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John Broge – Hometown Hero

John Broge: A Testament to Passion and Community
Written by: Craig Hutchinson
Courtesy of Dot Com Web Productions

John BrogeJohn Broge has provided his share of excitement to local boating enthusiasts over the years, as well as donate his time and energy to numerous worthwhile causes. In many ways, his life has been formed out of the boat racing he loves so much. But to hear John tell his story, the boat racing community has given to him much more than he has contributed to it.

Broge, born and bred in Wyandotte, became interested in anything with a motor early on. His Dad raced boats and some of Broge’s earliest memories are of watching his Dad compete in local races. Whether through genes, environment, or both, John started riding motor bikes, tinkering with anything mechanical, and eventually, climbing inside a boat. As a result of a great deal of hard work and sponsorship support, Broge was able to race on the American Power Boat Association outboard hydroplane circuit, where he excelled for several years becoming one of the top-rated racers in the country in the SST 120 racing class.

Broge won the Trenton Roar on the River in 2005, and was hoping to get things back on track after a couple of rough outings in 2006. But on July 22, in the first heat of the 2006 120 competition, Broge’s boat flipped during a turn, causing spinal injuries that left him without movement in his legs and resulting in a more than two-month stay in the hospital.
The support that rushed in from the community was overwhelming. The Trenton Rotary and several friends wanted to help Broge with his recovery. A special fundraiser was held which raised enough money to renovate Broge’s home to make it handicap accessible. Mike McCullough, a longtime Rotarian who co-chaired the event, described the organizers as “a coalition of concerned and caring citizens who want to provide a handicapped accessible environment for John Broge and his family to enjoy. We want to provide a cushion to pay for medical supplies and cutting-edge therapy that may not be covered by insurance.”

Broge will always be grateful for the support he has received and he believes it speaks to the spirit of the boat racing community and the greater Downriver area. McCullough agrees, “I have never seen such a spontaneous outpouring of enthusiasm, support and action by the different segments of our community.” McCullough commented, at the time, how people from all walks of life wanted to help: “The private sector, public sector and the volunteer sector is stepping up to do whatever it takes. Everyone seems to want to be a part of this amazing story. As tragic as this accident was, we are hopeful for a positive outcome. John’s family, friends and fans rolling up their sleeves and reaching into their pockets to help one of our own.”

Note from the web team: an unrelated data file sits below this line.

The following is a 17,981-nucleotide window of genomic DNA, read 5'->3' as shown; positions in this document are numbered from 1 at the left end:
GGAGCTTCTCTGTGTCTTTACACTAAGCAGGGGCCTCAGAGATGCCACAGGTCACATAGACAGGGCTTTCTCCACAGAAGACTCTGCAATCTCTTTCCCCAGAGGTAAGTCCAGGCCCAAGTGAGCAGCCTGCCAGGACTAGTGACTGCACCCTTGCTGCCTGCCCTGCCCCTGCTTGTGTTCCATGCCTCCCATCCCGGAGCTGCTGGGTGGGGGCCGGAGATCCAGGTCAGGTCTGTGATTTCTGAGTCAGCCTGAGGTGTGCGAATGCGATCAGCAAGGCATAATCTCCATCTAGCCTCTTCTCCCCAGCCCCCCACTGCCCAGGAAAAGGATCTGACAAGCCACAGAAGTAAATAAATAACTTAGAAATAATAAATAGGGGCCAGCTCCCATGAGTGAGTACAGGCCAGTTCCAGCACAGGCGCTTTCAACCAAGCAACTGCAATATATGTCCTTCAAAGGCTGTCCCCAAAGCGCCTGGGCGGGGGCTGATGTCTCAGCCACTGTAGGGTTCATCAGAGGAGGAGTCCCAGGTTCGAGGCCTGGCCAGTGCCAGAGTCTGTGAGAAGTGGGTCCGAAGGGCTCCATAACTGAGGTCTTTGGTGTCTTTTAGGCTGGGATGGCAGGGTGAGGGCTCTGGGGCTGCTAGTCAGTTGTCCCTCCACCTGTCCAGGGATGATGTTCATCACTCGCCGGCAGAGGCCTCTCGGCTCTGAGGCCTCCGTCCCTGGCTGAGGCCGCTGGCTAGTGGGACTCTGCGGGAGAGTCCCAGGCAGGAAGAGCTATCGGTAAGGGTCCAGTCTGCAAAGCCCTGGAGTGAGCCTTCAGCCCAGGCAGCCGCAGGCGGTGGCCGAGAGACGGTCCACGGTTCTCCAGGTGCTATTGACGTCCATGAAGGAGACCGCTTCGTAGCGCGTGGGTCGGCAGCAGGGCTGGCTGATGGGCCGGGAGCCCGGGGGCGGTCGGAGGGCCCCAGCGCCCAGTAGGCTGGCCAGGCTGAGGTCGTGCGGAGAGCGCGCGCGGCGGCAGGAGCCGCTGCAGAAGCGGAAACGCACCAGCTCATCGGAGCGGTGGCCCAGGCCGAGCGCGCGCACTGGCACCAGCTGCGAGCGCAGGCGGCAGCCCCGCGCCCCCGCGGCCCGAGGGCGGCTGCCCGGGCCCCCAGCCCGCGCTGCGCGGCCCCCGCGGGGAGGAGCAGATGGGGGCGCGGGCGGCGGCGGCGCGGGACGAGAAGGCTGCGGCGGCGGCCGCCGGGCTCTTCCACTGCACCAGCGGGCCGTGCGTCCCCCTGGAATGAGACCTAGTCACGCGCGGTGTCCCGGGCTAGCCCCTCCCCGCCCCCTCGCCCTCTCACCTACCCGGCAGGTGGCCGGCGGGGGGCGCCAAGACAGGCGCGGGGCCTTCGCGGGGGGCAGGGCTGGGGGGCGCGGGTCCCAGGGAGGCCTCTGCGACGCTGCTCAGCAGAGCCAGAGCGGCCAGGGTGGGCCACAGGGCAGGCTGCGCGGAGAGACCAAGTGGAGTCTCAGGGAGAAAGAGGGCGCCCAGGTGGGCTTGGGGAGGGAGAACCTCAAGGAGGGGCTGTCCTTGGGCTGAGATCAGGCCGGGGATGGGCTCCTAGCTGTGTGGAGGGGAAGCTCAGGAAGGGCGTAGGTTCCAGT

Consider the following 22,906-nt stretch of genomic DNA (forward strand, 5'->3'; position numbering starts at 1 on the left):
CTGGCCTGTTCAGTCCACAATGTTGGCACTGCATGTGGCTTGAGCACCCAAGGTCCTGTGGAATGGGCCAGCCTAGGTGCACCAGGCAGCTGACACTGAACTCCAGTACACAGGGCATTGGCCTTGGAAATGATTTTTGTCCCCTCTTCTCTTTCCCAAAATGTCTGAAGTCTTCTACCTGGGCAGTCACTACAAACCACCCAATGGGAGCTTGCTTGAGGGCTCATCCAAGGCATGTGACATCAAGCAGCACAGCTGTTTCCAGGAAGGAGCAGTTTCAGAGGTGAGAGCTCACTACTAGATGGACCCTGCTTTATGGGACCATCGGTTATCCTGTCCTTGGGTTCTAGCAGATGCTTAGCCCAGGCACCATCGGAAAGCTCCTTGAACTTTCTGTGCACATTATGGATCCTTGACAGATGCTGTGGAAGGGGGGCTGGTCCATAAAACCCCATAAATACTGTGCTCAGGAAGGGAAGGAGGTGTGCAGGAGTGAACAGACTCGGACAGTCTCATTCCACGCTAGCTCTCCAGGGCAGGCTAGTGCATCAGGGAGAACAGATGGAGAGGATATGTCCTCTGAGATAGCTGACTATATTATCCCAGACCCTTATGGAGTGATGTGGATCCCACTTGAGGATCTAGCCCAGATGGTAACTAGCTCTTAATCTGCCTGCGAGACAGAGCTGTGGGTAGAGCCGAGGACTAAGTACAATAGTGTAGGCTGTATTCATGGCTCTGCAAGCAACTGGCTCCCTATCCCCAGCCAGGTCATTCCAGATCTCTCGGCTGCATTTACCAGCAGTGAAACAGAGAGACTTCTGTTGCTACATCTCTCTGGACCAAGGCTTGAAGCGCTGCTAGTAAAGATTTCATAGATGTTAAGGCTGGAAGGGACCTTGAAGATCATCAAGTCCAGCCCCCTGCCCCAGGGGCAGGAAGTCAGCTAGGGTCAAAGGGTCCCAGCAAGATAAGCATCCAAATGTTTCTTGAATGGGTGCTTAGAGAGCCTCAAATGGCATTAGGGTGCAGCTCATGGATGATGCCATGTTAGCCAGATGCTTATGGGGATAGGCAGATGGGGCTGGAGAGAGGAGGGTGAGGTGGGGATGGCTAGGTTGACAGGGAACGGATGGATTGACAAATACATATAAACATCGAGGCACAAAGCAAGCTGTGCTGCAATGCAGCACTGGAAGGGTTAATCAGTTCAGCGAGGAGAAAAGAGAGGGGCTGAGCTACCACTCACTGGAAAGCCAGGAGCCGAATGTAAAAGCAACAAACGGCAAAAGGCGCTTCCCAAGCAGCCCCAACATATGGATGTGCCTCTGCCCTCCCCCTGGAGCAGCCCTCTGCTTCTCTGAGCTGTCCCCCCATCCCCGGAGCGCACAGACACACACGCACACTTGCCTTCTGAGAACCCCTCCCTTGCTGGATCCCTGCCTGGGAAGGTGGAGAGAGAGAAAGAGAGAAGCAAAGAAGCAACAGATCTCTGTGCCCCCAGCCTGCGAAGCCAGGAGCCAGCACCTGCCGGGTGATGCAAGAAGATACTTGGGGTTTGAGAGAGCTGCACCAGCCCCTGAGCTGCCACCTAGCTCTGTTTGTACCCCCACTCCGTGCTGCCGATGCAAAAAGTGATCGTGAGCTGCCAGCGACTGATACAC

For the past several years, he has been employed by BASF Corp. in Wyandotte. However, even though he did not make his living as a racer, it is what racing has and can provide for himself and others that has given him heart:  “Over the years, John has demonstrated a compassion and empathy for those in need,” McCullough said. “He was injured in our race, on our water, after providing fun and funds for Downriver spectators for years.”

Broge’s sons, J.R. and Leland, have picked up the mantle and are now involved in racing, each in their own way. J.R., now 16, looks like he possesses his Dad’s talent for driving and with hard work, is becoming a really good driver in his own right. Leland, 13, has a bent towards the mechanical side and loves tinkering with engines. Their father could not be more proud and excited that they are carrying on the legacy that started with his father.

When asked about the Trenton Roar on the River, Broge glows. He “considers it to be his hometown race and one of the most challenging I have ever been a part of.” He stays close to the sport and his advice to aspiring racers is to connect with those involved. “Come down to a race and talk to people: drivers, mechanics, officials, and start gaining firsthand knowledge,” says Broge. How much has changed from when he first started? “One of the big changes,” he says, “is a driving school that is run by the Trenton Outboard Racing Association. This really gives an aspiring driver a leg up in learning the business and how to race. When I started, you had to find someone to set up a course and hopefully find a boat someone would let you try to learn.”

Overcoming adversity is something Broge knows about firsthand. He believes the key factor that has allowed him to overcome in his journey has been a strong support system. Sometimes people have family and friends that can help, but according to Broge, the best thing a person can do is to “get involved in something they are passionate about in order to create a support network.” In his case, it was the boat racing community, but each person should create their own community that will be there for them in times of need. His story is an inspiration to what can happen when an individual focuses on a passion, connects with others who have that same passion and is determined to never let that passion go.

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